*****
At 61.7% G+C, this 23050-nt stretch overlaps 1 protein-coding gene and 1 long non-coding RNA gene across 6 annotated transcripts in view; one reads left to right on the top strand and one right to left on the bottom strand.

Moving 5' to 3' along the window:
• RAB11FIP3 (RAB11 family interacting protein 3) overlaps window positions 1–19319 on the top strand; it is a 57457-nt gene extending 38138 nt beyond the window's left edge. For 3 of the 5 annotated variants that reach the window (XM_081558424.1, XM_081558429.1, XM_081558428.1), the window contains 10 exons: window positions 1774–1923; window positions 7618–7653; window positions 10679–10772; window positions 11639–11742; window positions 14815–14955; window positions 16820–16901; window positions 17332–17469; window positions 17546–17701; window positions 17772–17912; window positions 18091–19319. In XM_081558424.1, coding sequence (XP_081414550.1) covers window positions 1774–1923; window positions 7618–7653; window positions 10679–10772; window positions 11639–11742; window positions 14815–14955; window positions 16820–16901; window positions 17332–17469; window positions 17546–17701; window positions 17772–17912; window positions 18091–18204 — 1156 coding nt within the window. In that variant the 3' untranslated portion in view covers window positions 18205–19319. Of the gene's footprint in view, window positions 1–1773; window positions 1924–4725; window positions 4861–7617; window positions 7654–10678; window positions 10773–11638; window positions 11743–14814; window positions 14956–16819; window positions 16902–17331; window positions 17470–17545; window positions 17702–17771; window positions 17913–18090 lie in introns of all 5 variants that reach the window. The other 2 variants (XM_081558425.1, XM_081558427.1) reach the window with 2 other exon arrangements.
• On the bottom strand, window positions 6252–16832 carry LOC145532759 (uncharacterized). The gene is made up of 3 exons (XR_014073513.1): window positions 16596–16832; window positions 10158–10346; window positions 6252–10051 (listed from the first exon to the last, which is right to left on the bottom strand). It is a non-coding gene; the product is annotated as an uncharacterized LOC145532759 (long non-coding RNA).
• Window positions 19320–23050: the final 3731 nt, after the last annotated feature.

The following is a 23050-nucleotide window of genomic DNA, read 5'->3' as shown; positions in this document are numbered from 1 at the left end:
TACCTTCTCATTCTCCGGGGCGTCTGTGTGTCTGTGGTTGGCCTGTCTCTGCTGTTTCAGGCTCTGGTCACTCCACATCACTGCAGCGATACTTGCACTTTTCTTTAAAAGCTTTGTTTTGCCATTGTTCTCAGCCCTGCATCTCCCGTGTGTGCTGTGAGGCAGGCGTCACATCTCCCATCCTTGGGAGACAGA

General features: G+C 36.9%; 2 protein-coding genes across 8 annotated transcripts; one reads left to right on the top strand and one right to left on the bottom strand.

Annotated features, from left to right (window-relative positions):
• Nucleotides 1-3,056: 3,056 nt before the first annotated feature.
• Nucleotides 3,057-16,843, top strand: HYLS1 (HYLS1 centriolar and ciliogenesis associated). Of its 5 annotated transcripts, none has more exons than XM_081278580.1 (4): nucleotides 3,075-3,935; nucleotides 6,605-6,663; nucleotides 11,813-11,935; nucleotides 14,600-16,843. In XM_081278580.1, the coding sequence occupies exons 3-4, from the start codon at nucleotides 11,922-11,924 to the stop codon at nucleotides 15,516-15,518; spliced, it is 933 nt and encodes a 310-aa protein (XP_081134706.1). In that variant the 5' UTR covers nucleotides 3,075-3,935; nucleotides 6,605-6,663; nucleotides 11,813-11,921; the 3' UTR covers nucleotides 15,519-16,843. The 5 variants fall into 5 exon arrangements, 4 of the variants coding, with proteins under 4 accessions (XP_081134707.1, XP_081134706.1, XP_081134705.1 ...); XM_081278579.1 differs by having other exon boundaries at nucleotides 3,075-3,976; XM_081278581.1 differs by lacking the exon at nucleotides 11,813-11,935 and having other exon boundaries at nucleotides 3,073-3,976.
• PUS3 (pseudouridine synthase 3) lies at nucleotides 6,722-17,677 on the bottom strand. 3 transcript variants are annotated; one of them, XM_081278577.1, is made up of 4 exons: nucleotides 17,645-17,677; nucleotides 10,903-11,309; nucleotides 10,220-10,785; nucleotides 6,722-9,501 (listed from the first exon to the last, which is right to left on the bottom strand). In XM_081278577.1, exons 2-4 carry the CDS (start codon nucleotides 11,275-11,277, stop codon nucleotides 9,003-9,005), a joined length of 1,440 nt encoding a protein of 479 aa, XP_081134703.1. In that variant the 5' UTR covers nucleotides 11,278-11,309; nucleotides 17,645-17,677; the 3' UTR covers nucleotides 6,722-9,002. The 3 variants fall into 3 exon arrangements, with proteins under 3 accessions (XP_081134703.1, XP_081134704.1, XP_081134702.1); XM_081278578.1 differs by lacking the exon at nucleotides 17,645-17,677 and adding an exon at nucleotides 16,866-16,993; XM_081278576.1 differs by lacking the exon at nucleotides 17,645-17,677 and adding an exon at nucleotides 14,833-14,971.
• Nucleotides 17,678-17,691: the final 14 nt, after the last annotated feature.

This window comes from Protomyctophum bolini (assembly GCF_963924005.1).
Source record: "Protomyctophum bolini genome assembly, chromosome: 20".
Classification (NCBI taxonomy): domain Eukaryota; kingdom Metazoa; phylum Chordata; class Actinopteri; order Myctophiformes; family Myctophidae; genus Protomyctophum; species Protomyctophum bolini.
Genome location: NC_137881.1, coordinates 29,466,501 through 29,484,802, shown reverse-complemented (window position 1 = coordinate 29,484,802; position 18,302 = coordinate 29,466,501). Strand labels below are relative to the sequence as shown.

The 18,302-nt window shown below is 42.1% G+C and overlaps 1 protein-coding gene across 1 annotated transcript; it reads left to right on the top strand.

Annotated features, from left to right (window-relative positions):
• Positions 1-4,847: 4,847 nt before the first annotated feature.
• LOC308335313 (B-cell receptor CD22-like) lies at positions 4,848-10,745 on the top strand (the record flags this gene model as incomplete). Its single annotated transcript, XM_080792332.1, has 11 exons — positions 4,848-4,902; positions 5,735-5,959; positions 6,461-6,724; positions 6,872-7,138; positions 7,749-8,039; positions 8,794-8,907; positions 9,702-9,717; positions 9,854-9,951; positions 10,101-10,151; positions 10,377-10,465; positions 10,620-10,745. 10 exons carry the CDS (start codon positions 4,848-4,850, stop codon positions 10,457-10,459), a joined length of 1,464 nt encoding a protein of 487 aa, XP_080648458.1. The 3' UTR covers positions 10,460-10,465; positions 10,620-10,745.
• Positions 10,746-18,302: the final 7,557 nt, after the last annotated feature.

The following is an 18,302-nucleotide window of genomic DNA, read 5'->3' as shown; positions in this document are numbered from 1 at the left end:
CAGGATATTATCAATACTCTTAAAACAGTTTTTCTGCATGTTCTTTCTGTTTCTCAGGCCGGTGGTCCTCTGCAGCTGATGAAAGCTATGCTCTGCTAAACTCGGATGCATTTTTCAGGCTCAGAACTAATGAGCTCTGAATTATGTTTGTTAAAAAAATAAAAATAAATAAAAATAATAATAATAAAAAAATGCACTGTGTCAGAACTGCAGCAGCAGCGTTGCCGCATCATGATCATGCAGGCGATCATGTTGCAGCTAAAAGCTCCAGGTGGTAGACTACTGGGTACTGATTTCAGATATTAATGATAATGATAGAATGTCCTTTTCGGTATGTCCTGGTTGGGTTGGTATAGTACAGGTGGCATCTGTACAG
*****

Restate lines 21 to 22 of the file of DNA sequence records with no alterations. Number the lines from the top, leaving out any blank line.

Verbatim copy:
• LOC308335313 (B-cell receptor CD22-like) lies at positions 4,848-10,745 on the top strand (the record flags this gene model as incomplete). Its single annotated transcript, XM_080792332.1, has 11 exons — positions 4,848-4,902; positions 5,735-5,959; positions 6,461-6,724; positions 6,872-7,138; positions 7,749-8,039; positions 8,794-8,907; positions 9,702-9,717; positions 9,854-9,951; positions 10,101-10,151; positions 10,377-10,465; positions 10,620-10,745. 10 exons carry the CDS (start codon positions 4,848-4,850, stop codon positions 10,457-10,459), a joined length of 1,464 nt encoding a protein of 487 aa, XP_080648458.1. The 3' UTR covers positions 10,460-10,465; positions 10,620-10,745.
• Positions 10,746-18,302: the final 7,557 nt, after the last annotated feature.